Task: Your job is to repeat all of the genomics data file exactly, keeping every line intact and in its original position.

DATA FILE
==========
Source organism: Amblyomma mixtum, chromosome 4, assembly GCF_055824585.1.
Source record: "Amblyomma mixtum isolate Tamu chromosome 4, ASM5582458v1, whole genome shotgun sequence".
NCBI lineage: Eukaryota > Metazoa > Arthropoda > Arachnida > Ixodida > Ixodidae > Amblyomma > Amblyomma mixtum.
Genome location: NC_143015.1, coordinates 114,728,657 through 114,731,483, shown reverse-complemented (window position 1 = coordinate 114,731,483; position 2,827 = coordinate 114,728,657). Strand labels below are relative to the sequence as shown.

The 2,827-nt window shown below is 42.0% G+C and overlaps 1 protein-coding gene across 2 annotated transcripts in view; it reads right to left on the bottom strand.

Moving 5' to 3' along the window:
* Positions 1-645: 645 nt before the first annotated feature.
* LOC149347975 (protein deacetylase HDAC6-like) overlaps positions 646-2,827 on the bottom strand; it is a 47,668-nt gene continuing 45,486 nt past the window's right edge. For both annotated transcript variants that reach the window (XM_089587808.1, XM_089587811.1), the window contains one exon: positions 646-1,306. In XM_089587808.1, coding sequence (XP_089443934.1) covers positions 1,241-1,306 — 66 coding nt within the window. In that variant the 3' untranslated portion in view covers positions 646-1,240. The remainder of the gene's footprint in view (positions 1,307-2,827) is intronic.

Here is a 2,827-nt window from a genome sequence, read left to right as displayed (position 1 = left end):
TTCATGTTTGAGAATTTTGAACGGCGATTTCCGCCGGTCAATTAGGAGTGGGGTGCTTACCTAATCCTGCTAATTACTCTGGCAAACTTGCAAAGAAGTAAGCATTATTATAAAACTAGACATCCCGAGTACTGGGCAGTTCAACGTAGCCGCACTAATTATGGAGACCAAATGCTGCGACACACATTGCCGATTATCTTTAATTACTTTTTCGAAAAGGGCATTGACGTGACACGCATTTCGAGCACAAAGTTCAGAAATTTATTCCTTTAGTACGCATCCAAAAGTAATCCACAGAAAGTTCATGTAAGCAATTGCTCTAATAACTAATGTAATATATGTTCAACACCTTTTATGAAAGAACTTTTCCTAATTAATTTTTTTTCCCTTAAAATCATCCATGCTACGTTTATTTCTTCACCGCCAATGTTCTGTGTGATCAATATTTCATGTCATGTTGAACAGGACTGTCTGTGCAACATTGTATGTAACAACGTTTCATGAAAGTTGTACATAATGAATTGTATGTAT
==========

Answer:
Source organism: Amblyomma mixtum, chromosome 4, assembly GCF_055824585.1.
Source record: "Amblyomma mixtum isolate Tamu chromosome 4, ASM5582458v1, whole genome shotgun sequence".
NCBI lineage: Eukaryota > Metazoa > Arthropoda > Arachnida > Ixodida > Ixodidae > Amblyomma > Amblyomma mixtum.
Genome location: NC_143015.1, coordinates 114,728,657 through 114,731,483, shown reverse-complemented (window position 1 = coordinate 114,731,483; position 2,827 = coordinate 114,728,657). Strand labels below are relative to the sequence as shown.

The 2,827-nt window shown below is 42.0% G+C and overlaps 1 protein-coding gene across 2 annotated transcripts in view; it reads right to left on the bottom strand.

Moving 5' to 3' along the window:
* Positions 1-645: 645 nt before the first annotated feature.
* LOC149347975 (protein deacetylase HDAC6-like) overlaps positions 646-2,827 on the bottom strand; it is a 47,668-nt gene continuing 45,486 nt past the window's right edge. For both annotated transcript variants that reach the window (XM_089587808.1, XM_089587811.1), the window contains one exon: positions 646-1,306. In XM_089587808.1, coding sequence (XP_089443934.1) covers positions 1,241-1,306 — 66 coding nt within the window. In that variant the 3' untranslated portion in view covers positions 646-1,240. The remainder of the gene's footprint in view (positions 1,307-2,827) is intronic.

Here is a 2,827-nt window from a genome sequence, read left to right as displayed (position 1 = left end):
TTCATGTTTGAGAATTTTGAACGGCGATTTCCGCCGGTCAATTAGGAGTGGGGTGCTTACCTAATCCTGCTAATTACTCTGGCAAACTTGCAAAGAAGTAAGCATTATTATAAAACTAGACATCCCGAGTACTGGGCAGTTCAACGTAGCCGCACTAATTATGGAGACCAAATGCTGCGACACACATTGCCGATTATCTTTAATTACTTTTTCGAAAAGGGCATTGACGTGACACGCATTTCGAGCACAAAGTTCAGAAATTTATTCCTTTAGTACGCATCCAAAAGTAATCCACAGAAAGTTCATGTAAGCAATTGCTCTAATAACTAATGTAATATATGTTCAACACCTTTTATGAAAGAACTTTTCCTAATTAATTTTTTTTCCCTTAAAATCATCCATGCTACGTTTATTTCTTCACCGCCAATGTTCTGTGTGATCAATATTTCATGTCATGTTGAACAGGACTGTCTGTGCAACATTGTATGTAACAACGTTTCATGAAAGTTGTACATAATGAATTGTATGTAT